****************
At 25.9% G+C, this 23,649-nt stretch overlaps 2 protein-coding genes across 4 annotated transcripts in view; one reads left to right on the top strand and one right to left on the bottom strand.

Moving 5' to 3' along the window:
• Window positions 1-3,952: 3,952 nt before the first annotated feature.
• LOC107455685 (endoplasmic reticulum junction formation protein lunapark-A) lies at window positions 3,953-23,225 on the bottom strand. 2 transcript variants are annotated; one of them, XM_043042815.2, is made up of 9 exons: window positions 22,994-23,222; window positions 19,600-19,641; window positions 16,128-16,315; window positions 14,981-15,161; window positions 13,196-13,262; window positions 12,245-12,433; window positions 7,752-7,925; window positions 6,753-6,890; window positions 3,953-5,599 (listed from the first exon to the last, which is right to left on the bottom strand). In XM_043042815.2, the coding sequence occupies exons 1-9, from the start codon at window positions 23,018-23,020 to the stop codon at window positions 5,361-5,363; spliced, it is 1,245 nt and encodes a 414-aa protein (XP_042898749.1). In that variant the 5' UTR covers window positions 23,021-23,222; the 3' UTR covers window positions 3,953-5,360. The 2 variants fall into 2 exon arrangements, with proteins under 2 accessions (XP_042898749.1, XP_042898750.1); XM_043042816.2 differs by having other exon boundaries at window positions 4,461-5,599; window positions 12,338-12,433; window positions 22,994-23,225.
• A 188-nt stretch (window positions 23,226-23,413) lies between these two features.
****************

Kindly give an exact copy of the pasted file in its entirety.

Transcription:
At 25.9% G+C, this 23,649-nt stretch overlaps 2 protein-coding genes across 4 annotated transcripts in view; one reads left to right on the top strand and one right to left on the bottom strand.

Moving 5' to 3' along the window:
• Window positions 1-3,952: 3,952 nt before the first annotated feature.
• LOC107455685 (endoplasmic reticulum junction formation protein lunapark-A) lies at window positions 3,953-23,225 on the bottom strand. 2 transcript variants are annotated; one of them, XM_043042815.2, is made up of 9 exons: window positions 22,994-23,222; window positions 19,600-19,641; window positions 16,128-16,315; window positions 14,981-15,161; window positions 13,196-13,262; window positions 12,245-12,433; window positions 7,752-7,925; window positions 6,753-6,890; window positions 3,953-5,599 (listed from the first exon to the last, which is right to left on the bottom strand). In XM_043042815.2, the coding sequence occupies exons 1-9, from the start codon at window positions 23,018-23,020 to the stop codon at window positions 5,361-5,363; spliced, it is 1,245 nt and encodes a 414-aa protein (XP_042898749.1). In that variant the 5' UTR covers window positions 23,021-23,222; the 3' UTR covers window positions 3,953-5,360. The 2 variants fall into 2 exon arrangements, with proteins under 2 accessions (XP_042898749.1, XP_042898750.1); XM_043042816.2 differs by having other exon boundaries at window positions 4,461-5,599; window positions 12,338-12,433; window positions 22,994-23,225.
• A 188-nt stretch (window positions 23,226-23,413) lies between these two features.